Remember how a bunch of Republicans, right before the election, started to get really excited about how much they loved contraception and how they wanted to make it easier for women to get by making prescription birth control pills available over-the-counter? Don’t feel bad if you forgot. I did, and I wrote multiple pieces at the time explaining some of the logistical problems with this plan, as well as expressing skepticism about their sincerity in offering this as an actual solution to women’s birth control woes. The issue, which was getting so much glowing coverage in the months before November, fell off the radar so abruptly after Election Day that it was almost as if it never happened.
But I was reminded of it again this week when Sen. Thom Tillis—who made a big, honking fuss during the election about how he loved the pill so much he wanted to make it as easy as gum and batteries for women to buy—hired a legislative director named Katy Talento. Talento is not a fan of the birth control pill, which she has falsely claimed causes infertility and works by aborting pregnancies. Perhaps Tillis’ opposition to mandatory insurance coverage of birth control is not rooted in a love of the “free market,” as he claimed prior to the election, or else he wouldn’t be so cozy with people who just don’t want you to have access to the pill at all. Seems like his stance regarding contraception was simply a cynical ploy to hoodwink moderates into voting for him after all. (Tillis has released a statement on the matter directing members of the public to see his campaign statements for his views on birth control.)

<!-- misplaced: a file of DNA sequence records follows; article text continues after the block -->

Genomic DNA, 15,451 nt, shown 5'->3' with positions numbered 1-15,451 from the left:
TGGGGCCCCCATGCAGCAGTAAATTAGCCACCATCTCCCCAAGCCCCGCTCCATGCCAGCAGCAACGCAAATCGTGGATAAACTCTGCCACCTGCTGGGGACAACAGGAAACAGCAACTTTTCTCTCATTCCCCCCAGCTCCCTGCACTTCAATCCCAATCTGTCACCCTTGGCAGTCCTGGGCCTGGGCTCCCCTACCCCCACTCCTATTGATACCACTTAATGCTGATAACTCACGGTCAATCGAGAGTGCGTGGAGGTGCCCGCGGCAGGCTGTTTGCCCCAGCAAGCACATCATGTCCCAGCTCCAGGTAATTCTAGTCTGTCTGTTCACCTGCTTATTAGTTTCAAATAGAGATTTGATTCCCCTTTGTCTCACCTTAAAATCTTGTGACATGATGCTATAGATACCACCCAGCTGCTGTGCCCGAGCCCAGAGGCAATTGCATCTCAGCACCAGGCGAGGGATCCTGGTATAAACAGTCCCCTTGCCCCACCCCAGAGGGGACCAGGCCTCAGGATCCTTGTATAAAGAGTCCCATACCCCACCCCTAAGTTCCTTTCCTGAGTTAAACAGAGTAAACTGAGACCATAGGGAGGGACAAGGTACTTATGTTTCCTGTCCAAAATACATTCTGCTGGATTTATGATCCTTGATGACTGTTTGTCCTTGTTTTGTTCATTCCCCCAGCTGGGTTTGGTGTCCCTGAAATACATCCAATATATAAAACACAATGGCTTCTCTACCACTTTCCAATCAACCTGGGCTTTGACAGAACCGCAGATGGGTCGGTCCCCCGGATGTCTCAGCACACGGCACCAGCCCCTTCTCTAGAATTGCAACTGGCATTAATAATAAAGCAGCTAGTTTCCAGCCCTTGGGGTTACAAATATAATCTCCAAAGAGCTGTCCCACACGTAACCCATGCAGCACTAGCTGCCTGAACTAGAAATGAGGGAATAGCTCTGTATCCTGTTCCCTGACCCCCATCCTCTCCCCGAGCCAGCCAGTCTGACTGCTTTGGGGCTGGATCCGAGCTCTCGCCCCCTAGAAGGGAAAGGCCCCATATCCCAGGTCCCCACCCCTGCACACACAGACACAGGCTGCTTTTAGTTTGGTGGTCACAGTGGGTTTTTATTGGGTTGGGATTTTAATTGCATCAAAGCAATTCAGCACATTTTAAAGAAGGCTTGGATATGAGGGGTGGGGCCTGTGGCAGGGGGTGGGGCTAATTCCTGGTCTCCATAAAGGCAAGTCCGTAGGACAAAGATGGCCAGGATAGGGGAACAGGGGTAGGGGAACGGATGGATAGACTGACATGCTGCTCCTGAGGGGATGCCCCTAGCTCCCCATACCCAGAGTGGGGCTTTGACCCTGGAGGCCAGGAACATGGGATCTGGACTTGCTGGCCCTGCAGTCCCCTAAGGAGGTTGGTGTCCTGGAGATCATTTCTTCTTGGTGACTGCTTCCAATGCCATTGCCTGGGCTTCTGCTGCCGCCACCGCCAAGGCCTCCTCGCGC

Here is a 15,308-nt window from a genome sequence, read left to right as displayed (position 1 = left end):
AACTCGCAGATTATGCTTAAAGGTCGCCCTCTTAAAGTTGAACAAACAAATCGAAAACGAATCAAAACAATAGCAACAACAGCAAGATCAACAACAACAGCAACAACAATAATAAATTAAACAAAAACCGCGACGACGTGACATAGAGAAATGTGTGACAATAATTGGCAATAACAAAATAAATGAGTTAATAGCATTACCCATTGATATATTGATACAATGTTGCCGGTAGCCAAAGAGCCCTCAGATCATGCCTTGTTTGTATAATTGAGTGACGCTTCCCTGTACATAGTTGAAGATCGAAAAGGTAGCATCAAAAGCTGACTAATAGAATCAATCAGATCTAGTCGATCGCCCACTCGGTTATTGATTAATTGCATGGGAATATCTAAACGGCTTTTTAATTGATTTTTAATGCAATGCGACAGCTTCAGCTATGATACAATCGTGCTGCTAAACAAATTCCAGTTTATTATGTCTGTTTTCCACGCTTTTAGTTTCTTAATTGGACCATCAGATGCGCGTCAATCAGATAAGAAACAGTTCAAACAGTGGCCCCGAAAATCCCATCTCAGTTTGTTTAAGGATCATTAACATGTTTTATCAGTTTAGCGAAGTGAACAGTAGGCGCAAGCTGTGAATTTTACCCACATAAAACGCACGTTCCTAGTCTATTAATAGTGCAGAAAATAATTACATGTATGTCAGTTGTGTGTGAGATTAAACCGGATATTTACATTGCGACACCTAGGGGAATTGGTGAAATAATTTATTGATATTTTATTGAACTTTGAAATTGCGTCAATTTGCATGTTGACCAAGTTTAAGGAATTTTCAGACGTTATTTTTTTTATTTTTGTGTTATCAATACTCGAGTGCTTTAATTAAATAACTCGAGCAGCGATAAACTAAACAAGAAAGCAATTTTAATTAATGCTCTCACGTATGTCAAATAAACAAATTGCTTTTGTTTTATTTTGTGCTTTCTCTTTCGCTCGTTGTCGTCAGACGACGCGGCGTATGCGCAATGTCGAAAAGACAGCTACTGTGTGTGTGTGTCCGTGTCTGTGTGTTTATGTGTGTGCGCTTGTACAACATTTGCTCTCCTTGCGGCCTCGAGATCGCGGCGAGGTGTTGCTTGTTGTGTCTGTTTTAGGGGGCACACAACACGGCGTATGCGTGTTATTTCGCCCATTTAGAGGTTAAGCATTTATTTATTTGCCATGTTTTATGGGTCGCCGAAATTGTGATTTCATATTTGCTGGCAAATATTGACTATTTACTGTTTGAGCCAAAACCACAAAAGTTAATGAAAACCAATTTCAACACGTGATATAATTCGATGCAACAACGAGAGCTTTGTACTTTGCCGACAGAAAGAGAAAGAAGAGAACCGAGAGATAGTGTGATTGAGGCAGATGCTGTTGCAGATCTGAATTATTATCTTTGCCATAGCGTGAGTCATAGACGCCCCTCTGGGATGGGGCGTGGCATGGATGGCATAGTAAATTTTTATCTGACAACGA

On the off chance this was a one-time situation, I thought I’d follow up with some of the other Republicans who burnished their pro-woman bona fides by touting their supposed support for over-the-counter (OTC) birth control. Are they busy drafting bills to make this happen? Are they pressuring the FDA to work on it? Asking drug companies to apply for OTC status for birth control?
Ha, no. Cory Gardner, who edged Mark Udall out in a tight race to win a senate seat for Colorado by trumpeting, in part, his new-found love for hormonal contraception, has not shown an ounce of enthusiasm for the subject since the election returns came in. A Google search for public statements on the issue or legislative efforts starting from November 5, the day after Election Day, produces zip in the way of attempts to make those OTC birth control pills a reality. But he’s had plenty of time to co-sponsor multiple bills intended to repeal Obamacare, even though he and his fellow Republicans know that those bills would, if they ever passed, be immediately vetoed by President Obama. Priorities, I guess.
Become a subscriber
Press freedoms are under attack now, more than ever.
Same story with Barbara Comstock, who won a congressional race in Virginia trying to downplay her opposition to reproductive health-care access by talking a big game about OTC birth control pills. That gusto has vanished into thin air since the election. Her legislative record shows zero interest or movement on this issue, though she too has co-sponsored go-nowhere legislation intended to repeal Obamacare.